Why are anaphonic antonyms regarded as chance by many linguistic historians, if this could be regarded as an Ancient mnemonic method of creating a logical and easy inverted spelling of antonyms?

Anaphone I would define as “A word that spelled backwards shows an antonym” (I regard near anaphones (the spelling backwards is nearly identical) as valid too if the antonymous relation exists in context.

Compare: Growth/groot/Gross versus: Dwarf/Dwerg/Zwerg

If we would not regard this as chance, what could we call such a phenomenon?

To make it a bit more complex: Compare: Cloud/de wolk versus: Claw/walk Soul versus sole (of the shoe) What do we call such phenomenon if the relation is not antonymous, but contains an identical root (in the example the same root can be found in the word ‘ciel’ which shows an antonymous relation to ‘leg’ and ‘lig’ but the root is used in different contexts.

I could invent ‘antocrypt’ but some brilliant mind must have found a name for this already...?

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    ......so Frawd is the same as Growth? – jick Sep 19 '18 at 20:45
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    I think you're just finding coincidental similarities between words and some nearish-antonyms which happen to have a vaguely similar but reversed spelling. If you allow sufficient latitude in meaning and spelling then you're going to find lots of these. – Gaston Ümlaut Sep 20 '18 at 6:11
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    Have you heard of the "Birthday Paradox" en.wikipedia.org/wiki/Birthday_problem ? Basically, if you have only 23 people, it is more likely than not that two people share a birthday. It's complete chance, and not the result of parents secretly conspiring to have babies at the same moment. With thousands of basic words from multiple languages, it will be surprising if you cannot find pairs that (very roughly) sound reverse of each other with related meanings. – jick Sep 20 '18 at 17:15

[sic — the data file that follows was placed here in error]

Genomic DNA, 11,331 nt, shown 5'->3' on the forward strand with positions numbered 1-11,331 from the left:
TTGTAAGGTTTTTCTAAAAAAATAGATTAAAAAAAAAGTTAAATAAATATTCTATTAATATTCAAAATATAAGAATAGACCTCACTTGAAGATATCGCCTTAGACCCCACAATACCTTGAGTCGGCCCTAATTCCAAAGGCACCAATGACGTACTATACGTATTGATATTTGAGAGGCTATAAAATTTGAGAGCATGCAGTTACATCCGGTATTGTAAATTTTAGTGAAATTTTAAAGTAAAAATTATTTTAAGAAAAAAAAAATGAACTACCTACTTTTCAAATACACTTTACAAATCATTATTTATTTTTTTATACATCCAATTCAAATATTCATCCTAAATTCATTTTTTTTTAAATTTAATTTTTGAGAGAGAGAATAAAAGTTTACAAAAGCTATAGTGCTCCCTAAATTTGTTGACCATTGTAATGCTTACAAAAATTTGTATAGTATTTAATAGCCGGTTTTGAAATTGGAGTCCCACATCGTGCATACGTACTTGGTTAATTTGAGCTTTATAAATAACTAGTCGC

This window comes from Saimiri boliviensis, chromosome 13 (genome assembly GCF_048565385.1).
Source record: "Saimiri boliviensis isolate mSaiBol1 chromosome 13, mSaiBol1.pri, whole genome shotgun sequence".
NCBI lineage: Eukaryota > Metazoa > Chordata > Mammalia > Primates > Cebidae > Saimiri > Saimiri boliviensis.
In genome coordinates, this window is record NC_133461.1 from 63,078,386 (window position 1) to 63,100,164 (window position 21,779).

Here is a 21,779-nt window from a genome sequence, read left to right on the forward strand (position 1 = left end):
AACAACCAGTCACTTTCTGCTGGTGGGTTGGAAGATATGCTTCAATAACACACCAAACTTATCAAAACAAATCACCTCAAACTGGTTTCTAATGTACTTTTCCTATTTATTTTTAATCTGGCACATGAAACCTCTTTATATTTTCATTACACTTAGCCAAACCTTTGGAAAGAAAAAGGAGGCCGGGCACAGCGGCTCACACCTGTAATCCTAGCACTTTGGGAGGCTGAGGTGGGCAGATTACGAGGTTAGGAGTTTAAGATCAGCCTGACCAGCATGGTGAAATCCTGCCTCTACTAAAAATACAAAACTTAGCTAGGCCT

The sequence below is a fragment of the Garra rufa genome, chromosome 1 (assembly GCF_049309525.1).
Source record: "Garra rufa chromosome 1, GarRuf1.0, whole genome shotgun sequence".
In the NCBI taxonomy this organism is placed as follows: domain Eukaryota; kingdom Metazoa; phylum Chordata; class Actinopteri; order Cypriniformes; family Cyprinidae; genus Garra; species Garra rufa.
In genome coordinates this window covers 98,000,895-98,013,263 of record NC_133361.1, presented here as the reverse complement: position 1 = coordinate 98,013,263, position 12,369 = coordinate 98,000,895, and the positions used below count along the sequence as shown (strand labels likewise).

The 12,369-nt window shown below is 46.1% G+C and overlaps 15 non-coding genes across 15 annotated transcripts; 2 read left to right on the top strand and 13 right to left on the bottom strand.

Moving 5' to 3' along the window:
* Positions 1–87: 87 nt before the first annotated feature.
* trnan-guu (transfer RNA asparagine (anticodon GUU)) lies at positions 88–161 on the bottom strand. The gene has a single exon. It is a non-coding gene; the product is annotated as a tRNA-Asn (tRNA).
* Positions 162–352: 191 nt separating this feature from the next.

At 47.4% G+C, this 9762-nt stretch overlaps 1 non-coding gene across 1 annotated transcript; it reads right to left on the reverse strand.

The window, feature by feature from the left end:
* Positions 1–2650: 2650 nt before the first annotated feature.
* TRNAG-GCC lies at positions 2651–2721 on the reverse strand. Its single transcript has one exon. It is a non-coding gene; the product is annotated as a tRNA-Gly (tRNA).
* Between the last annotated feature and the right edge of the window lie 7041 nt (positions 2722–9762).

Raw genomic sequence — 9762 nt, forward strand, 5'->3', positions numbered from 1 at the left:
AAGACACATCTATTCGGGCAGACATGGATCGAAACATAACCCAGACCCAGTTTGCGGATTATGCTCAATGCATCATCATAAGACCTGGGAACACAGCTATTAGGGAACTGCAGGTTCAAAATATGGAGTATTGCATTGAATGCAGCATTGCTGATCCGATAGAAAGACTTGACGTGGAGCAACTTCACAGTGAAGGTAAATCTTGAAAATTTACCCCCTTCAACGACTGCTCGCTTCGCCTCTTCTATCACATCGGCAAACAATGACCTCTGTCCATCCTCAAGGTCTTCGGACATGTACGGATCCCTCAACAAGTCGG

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    I'm not sure we understood each other. I'm saying that it's completely normal to be able to find words that look like reverse of each other, and the best explanation is simple chance. I'm not sure what you are trying to "prove" by showing yet another example. – jick Sep 20 '18 at 18:36
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    I know this is rather condescending... but have you heard of "Burden of Proof"? You are the one proposing extremely unlikely connections, and it's your responsibility to back your argument, not mine (or anyone else's) to refute it. Bringing more and more poorly fitting examples will not persuade anybody, because it's not established that any of them actually means anything. – jick Sep 21 '18 at 2:57

There are some that aren't chance! For example, an emordnilap is a word that gains a new meaning when it's written backward; the term was coined by flipping the existing word "palindrome" (a word that has the same meaning when written backward). Or in electrical engineering, the unit of conductance is the mho (the unit of resistance being the "ohm"). The technical term for these is ananyms.

However, most of these examples are fairly straightforward. Anyone who sees the word "emordnilap" with its will know it's not an inherited English word, and probably look for deeper meaning.

All of the ananyms I know of come from languages that already have a writing system. Written language requires breaking words up into units which you can then rearrange freely, but this isn't at all an obvious step for people who don't write. For example, ananyms in Japanese and Korean tend to reverse the syllables instead of the phonemes, while the English example emordnilap would be pronounced something like /ə.ˈmord.nɪ.læp/ rather than /mwoɹd.nɪl.ˈæp/.

Another way to think of this is: what does it mean to reverse a word? Until we had record players we couldn't actually reverse the waveform; a human vocal tract certainly can't. Reversing the phones? That requires a clear way to draw a line between phones, which even with modern spectrograms we can't do. Reversing the phonemes? If you asked a person on the street to reverse the sounds in the word "pineapple", they most likely wouldn't be able to do it: at best they'd write down the word backward and repronounce it according to English spelling rules. Even in your examples, you're relying on the spelling rather than the pronunciation.

TL;DR: Flipping words around simply doesn't seem to be part of human language; we simply don't have a mechanism for it (unlike, say, reduplication, which people can do trivially). As such, we don't see any examples of ananyms until the origin of writing—and even then, they tend not to really catch on.

  • There are many examples within languages and also between different language families. Could this phenomenon never been : stand vs dance; fall vs lauf/leap; atmen (to breathe) vs mut (Arabic death); Also near homophones; seat/stehe (stand). Not just antonyms but also concepts like ‘light’ and ‘ciel’. I don’t base my find on spelling but on rots and roots can be inverted to express an antonym in some cases. So it would not be a word invertion. It would be a method of understanding what compounded to a word and reverse that phrase. – Ajagar Sep 20 '18 at 11:26

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